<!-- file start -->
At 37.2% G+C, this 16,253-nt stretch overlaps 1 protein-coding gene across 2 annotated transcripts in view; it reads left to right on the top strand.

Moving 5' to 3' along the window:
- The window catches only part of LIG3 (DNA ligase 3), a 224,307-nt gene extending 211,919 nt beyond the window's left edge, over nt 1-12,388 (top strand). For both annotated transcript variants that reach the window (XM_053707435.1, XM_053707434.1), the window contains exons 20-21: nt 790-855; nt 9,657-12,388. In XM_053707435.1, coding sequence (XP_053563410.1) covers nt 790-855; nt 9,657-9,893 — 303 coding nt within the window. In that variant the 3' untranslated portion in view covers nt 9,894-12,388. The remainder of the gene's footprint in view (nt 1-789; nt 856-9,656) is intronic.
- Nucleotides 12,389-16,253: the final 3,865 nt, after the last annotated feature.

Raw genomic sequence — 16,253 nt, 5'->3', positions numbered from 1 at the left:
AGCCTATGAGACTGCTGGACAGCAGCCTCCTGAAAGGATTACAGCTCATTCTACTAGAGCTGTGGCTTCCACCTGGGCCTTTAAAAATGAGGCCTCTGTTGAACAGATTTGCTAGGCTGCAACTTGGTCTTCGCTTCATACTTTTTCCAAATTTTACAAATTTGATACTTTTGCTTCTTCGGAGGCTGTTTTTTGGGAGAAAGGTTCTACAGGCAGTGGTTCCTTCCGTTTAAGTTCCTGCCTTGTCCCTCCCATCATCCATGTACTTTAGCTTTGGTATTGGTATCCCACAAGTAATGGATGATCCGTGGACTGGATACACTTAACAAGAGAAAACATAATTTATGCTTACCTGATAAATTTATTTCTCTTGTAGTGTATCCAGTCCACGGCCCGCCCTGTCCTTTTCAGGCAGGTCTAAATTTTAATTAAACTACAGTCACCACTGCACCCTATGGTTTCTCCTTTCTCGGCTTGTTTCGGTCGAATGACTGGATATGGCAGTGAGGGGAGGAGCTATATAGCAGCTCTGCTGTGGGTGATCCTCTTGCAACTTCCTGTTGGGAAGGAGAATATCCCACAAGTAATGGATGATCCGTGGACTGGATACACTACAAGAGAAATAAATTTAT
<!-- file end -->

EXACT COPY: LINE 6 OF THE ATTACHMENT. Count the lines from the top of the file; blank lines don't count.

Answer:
AGCCTATGAGACTGCTGGACAGCAGCCTCCTGAAAGGATTACAGCTCATTCTACTAGAGCTGTGGCTTCCACCTGGGCCTTTAAAAATGAGGCCTCTGTTGAACAGATTTGCTAGGCTGCAACTTGGTCTTCGCTTCATACTTTTTCCAAATTTTACAAATTTGATACTTTTGCTTCTTCGGAGGCTGTTTTTTGGGAGAAAGGTTCTACAGGCAGTGGTTCCTTCCGTTTAAGTTCCTGCCTTGTCCCTCCCATCATCCATGTACTTTAGCTTTGGTATTGGTATCCCACAAGTAATGGATGATCCGTGGACTGGATACACTTAACAAGAGAAAACATAATTTATGCTTACCTGATAAATTTATTTCTCTTGTAGTGTATCCAGTCCACGGCCCGCCCTGTCCTTTTCAGGCAGGTCTAAATTTTAATTAAACTACAGTCACCACTGCACCCTATGGTTTCTCCTTTCTCGGCTTGTTTCGGTCGAATGACTGGATATGGCAGTGAGGGGAGGAGCTATATAGCAGCTCTGCTGTGGGTGATCCTCTTGCAACTTCCTGTTGGGAAGGAGAATATCCCACAAGTAATGGATGATCCGTGGACTGGATACACTACAAGAGAAATAAATTTAT